United States-Argentina: Two Hundred Years of Shared History
Argentina's commemoration this year of the bicentennial of its path to independence provides a perfect opportunity to reflect on the evolution of the relationship between our two countries, and, to focus on ways that we can strengthen the bonds between our peoples and to deepen our strategic partnership. As Secretary Clinton recently noted, "Argentina and the United States have a long history of close cooperation. Our shared commitment to the values of democracy and human rights serve as a common ground in advancing the bilateral relationship between our two nations."
Reflecting the strong will of its own people upon the return of democracy after a period of military dictatorship, successive Argentine governments have made the defense of human rights at home and abroad important guiding values of Argentine policy. The current administration, led by President Cristina Fernandez de Kirchner, has vigorously embraced that tradition by focusing on accountability for crimes committed during the dictatorship, as well as with ground-breaking new initiatives. In July, Argentina became the first country in Latin America to pass a law granting the same rights to same-sex couples as enjoyed by heterosexual couples under the law, including the right to marry and adopt children. Argentina also has committed itself to an active policy of supporting peace efforts and humanitarian challenges, especially in the region. It currently has nearly 600 peacekeeping troops in Haiti in support of the United Nations Stabilization Mission in Haiti (MINUSTAH). When a devastating earthquake struck Haiti this past January, the Argentine hospital in Port-au-Prince was the only health care facility that remained operational, providing medical treatment to thousands of Haitians.
Since the 2001-2002 economic crisis, Argentina's economy has rebounded and sustained a steady recovery, with five consecutive years of over eight percent real growth in gross domestic product. In 2008 and 2009, when local and international factors undermined growth in so much of the world, Argentina still managed to keep itself above the regional average with an official real growth rate of 6.8 percent and 0.9 percent, respectively. Official data report that poverty has dropped from a high of over 50 percent during the crisis-era period to a current rate of 15.3 percent in the country's largest cities. Today, Argentina ranks second only to Chile in Latin America on the United Nations' Human Development Index.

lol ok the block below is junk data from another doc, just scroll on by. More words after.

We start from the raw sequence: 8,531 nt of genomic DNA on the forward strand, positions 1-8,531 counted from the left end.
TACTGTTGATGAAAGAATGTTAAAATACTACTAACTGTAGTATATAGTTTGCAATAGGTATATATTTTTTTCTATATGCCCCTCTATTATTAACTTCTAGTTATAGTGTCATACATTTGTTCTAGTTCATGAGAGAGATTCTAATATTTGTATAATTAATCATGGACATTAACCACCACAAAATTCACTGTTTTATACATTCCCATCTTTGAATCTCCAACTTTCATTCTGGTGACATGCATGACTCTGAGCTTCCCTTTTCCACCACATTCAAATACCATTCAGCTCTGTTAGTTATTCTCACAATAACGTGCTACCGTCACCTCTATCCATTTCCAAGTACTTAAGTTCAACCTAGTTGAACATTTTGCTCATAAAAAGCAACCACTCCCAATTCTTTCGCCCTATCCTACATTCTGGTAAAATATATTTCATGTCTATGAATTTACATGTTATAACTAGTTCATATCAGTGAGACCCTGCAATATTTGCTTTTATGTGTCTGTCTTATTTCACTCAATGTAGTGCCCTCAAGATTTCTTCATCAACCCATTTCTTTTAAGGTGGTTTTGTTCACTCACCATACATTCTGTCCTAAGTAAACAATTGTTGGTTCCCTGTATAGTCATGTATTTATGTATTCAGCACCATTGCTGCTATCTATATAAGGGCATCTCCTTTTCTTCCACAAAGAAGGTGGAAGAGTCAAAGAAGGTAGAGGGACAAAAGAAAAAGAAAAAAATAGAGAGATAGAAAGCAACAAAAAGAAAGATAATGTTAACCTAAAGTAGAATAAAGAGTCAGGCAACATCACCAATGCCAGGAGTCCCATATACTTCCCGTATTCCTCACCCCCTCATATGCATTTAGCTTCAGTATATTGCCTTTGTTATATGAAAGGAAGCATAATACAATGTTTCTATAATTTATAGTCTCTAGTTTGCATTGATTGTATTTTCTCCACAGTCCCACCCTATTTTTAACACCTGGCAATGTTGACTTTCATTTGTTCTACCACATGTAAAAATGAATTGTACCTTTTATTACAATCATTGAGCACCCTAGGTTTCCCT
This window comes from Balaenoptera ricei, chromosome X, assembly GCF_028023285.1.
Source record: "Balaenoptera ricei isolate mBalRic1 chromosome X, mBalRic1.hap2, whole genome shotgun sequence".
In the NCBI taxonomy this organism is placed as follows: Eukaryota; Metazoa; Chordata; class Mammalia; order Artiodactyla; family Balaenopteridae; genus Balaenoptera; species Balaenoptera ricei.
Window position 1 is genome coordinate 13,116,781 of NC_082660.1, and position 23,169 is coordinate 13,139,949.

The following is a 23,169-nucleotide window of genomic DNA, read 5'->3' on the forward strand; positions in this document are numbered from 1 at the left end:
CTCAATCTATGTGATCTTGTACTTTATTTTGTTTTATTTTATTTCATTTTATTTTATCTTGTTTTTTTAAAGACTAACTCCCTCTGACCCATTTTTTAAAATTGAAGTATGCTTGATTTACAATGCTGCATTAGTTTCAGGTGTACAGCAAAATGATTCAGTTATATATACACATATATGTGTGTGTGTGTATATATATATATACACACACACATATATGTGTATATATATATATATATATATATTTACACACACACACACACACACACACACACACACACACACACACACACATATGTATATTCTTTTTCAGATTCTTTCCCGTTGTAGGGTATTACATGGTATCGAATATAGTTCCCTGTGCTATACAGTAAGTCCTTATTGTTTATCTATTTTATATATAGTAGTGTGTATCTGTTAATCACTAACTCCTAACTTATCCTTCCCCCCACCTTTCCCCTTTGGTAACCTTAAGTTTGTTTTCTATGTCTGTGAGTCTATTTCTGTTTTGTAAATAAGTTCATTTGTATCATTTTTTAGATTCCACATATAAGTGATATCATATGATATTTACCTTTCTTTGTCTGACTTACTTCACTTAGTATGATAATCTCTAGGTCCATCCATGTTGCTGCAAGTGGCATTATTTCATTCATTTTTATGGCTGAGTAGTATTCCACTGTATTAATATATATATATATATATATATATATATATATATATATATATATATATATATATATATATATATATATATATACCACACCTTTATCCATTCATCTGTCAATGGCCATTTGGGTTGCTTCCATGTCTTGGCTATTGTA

While the vicissitudes of economic performance and political atmospherics of the moment tend to dominate press coverage and popular perceptions, the fact is that our bi-lateral relationship is anchored by a number of shared strategic interests that have remained constant for more than two decades. These include nuclear security, nonproliferation and counterterrorism. We are also partners in the fight against all forms of illicit trafficking, whether it's drugs, arms, or people.
US-Argentine cooperation extends to initiatives on the peaceful use of nuclear energy, space technology, and the environment. Argentina is a regional leader in space technology, and in collaboration with INVAP S.E., an Argentine high-technology company, NASA will launch the SAC-D Aquarius satellite which carries parts built in the United States and Argentina, as well as Italy, Canada, and France, and promises a technological revolution in the way we measure global warming and understand climate change. (Before launch, the satellite will be tested in Brazil.)
The longstanding bilateral partnership has benefited both countries. Over 500 US-based companies currently operate in Argentina, employing over 155,000 Argentines. US investment in Argentina totals over 13 billion dollars, mainly concentrated in the energy, manufacturing, information technology, and financial sectors.